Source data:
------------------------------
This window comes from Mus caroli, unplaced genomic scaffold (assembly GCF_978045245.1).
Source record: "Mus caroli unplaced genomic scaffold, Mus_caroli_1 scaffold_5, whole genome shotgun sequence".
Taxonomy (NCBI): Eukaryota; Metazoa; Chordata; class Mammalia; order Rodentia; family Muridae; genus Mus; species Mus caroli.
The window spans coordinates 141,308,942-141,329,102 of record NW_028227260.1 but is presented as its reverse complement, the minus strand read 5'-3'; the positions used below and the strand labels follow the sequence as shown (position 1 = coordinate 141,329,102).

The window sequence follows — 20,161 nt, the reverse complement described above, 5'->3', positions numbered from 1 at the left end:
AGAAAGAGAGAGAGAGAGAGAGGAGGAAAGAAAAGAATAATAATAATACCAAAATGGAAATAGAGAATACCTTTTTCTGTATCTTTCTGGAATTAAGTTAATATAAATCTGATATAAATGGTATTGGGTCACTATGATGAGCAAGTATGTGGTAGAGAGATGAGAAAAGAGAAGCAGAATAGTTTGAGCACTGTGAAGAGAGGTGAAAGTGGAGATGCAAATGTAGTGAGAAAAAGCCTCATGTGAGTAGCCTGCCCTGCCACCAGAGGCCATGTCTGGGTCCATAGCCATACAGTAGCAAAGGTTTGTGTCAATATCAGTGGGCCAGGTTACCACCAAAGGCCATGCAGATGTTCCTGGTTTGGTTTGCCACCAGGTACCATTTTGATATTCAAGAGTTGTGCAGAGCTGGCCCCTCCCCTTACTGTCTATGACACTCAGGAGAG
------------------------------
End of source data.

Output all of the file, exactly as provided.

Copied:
This window comes from Mus caroli, unplaced genomic scaffold (assembly GCF_978045245.1).
Source record: "Mus caroli unplaced genomic scaffold, Mus_caroli_1 scaffold_5, whole genome shotgun sequence".
Taxonomy (NCBI): Eukaryota; Metazoa; Chordata; class Mammalia; order Rodentia; family Muridae; genus Mus; species Mus caroli.
The window spans coordinates 141,308,942-141,329,102 of record NW_028227260.1 but is presented as its reverse complement, the minus strand read 5'-3'; the positions used below and the strand labels follow the sequence as shown (position 1 = coordinate 141,329,102).

The window sequence follows — 20,161 nt, the reverse complement described above, 5'->3', positions numbered from 1 at the left end:
AGAAAGAGAGAGAGAGAGAGAGGAGGAAAGAAAAGAATAATAATAATACCAAAATGGAAATAGAGAATACCTTTTTCTGTATCTTTCTGGAATTAAGTTAATATAAATCTGATATAAATGGTATTGGGTCACTATGATGAGCAAGTATGTGGTAGAGAGATGAGAAAAGAGAAGCAGAATAGTTTGAGCACTGTGAAGAGAGGTGAAAGTGGAGATGCAAATGTAGTGAGAAAAAGCCTCATGTGAGTAGCCTGCCCTGCCACCAGAGGCCATGTCTGGGTCCATAGCCATACAGTAGCAAAGGTTTGTGTCAATATCAGTGGGCCAGGTTACCACCAAAGGCCATGCAGATGTTCCTGGTTTGGTTTGCCACCAGGTACCATTTTGATATTCAAGAGTTGTGCAGAGCTGGCCCCTCCCCTTACTGTCTATGACACTCAGGAGAG